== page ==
Showing posts with label Marines. Show all posts
Showing posts with label Marines. Show all posts

05 October 2018

The Korean War

by O'Neil De Noux

In the early morning hours of Wednesday, November 29, 1950, the Chinese army attacked and overran paratroopers of the 187th Regimental Combat Team. My father, along with all the men in his squad were shot, as were most of the men in the platoon. Chinese soldiers finished off the wounded by bayoneting them. My father was bayoneted in the lower back. He stuffed snow in the wound and passed out.

The following day, My mother, in the hospital after delivering me on the day my father was shot, received a telegram from the army notifying her that her husband was missing in action and presumed dead. My mother named me after my father, instead of naming me Daniel as my father desired. A day afer the telegram arrived, an excited nurse rushed into my mother's hospital room with a telephone. There was an emergency phone call. It was my father calling from a hospital in Japan. He'd been wounded but was recovering. He asked if she'd delievered the baby and she told him he had a son.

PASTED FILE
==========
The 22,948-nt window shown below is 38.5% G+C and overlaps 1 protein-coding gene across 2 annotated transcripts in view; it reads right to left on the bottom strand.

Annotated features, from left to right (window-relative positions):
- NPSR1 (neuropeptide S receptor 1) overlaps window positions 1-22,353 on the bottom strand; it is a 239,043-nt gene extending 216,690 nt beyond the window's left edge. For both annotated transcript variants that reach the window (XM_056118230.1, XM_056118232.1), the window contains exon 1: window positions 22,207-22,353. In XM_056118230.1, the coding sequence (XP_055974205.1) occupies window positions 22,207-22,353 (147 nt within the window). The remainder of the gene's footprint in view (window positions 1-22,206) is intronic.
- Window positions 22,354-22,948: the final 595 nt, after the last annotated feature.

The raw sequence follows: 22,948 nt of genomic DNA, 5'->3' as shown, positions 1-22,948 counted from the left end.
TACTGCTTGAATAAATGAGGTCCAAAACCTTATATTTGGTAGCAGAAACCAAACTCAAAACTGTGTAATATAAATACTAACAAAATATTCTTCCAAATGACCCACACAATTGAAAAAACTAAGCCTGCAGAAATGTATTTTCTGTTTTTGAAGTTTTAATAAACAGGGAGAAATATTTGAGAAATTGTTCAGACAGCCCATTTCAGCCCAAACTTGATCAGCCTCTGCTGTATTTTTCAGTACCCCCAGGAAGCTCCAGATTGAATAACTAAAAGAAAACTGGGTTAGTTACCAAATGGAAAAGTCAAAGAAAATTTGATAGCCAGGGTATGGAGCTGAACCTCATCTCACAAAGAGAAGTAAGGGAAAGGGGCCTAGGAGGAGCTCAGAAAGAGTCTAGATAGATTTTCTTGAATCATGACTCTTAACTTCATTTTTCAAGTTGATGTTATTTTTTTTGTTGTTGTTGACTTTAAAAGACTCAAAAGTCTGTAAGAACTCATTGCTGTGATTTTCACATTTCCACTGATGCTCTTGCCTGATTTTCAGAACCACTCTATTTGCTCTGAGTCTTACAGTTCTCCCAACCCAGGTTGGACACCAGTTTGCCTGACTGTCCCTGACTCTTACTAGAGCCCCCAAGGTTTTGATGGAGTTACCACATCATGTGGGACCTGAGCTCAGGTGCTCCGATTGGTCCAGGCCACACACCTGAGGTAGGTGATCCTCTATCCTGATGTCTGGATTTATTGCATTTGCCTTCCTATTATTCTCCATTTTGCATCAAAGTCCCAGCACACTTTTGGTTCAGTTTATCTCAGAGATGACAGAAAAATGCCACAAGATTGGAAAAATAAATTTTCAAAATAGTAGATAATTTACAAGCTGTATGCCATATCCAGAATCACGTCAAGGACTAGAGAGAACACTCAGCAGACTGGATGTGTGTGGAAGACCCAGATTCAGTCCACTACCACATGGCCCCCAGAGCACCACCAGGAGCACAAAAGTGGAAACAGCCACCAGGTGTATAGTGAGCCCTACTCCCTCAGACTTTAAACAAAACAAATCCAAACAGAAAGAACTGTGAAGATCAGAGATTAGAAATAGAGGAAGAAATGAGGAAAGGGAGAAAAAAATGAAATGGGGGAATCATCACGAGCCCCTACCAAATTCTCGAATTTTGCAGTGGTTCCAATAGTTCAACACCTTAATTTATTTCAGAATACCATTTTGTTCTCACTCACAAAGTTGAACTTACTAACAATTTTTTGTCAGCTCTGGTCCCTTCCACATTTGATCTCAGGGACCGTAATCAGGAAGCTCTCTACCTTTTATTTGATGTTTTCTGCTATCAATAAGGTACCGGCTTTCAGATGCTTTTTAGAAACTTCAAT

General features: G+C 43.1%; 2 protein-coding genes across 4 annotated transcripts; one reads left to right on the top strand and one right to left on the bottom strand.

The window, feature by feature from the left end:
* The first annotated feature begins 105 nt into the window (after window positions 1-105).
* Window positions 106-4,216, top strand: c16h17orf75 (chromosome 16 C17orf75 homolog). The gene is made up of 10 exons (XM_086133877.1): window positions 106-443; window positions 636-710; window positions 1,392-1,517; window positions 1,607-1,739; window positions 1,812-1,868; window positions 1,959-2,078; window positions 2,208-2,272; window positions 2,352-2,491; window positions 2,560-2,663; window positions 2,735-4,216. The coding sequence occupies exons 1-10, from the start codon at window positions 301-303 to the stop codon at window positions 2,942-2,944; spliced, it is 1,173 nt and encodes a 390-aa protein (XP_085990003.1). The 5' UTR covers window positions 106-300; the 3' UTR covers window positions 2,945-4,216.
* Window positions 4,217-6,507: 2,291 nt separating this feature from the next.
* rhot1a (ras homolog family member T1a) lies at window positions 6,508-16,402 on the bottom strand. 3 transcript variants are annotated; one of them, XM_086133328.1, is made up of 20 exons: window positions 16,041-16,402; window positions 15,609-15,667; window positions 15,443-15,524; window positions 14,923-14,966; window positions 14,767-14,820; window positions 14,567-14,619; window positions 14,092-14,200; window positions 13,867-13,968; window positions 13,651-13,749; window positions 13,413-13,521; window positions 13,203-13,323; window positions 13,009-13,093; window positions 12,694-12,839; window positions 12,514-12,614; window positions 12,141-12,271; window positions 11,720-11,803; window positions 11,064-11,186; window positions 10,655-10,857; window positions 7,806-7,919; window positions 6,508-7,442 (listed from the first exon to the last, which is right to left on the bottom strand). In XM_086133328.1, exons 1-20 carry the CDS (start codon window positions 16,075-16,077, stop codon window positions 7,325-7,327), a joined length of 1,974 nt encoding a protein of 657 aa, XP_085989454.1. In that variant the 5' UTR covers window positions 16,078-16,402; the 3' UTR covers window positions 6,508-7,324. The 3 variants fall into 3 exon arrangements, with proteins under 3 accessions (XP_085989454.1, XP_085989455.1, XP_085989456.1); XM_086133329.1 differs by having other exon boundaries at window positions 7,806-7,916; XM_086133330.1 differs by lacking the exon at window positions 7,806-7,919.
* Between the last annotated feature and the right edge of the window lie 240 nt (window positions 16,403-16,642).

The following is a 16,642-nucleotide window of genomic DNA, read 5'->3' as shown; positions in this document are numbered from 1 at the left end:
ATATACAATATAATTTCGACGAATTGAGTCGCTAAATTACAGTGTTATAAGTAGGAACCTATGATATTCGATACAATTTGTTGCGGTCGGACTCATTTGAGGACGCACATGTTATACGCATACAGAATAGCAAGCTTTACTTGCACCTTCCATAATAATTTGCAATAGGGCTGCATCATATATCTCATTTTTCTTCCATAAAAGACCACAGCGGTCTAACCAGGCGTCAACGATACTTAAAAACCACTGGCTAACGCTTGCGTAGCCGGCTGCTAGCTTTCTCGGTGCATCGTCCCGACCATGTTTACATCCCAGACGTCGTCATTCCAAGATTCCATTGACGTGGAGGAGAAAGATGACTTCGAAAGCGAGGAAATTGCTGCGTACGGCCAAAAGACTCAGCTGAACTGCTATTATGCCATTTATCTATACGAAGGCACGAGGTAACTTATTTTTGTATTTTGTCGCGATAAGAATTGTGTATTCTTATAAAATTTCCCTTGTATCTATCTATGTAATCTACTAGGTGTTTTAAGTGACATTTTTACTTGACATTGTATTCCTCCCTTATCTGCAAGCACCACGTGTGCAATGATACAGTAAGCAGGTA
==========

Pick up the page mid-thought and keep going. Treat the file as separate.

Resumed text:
"How is Daniel?"
"Fine. But I named him after you."
"What? Oh, no." My father hung up on her, telling me later he did not want to saddle me with two last names as he'd been saddled.

My mother thought she'd hallucinated the call until later when she received another telegram notifying her how her husband was severly wounded and recovering in a hospital in Japan.

O'Neil P. De Noux, Sr. back in Korea after the Korean War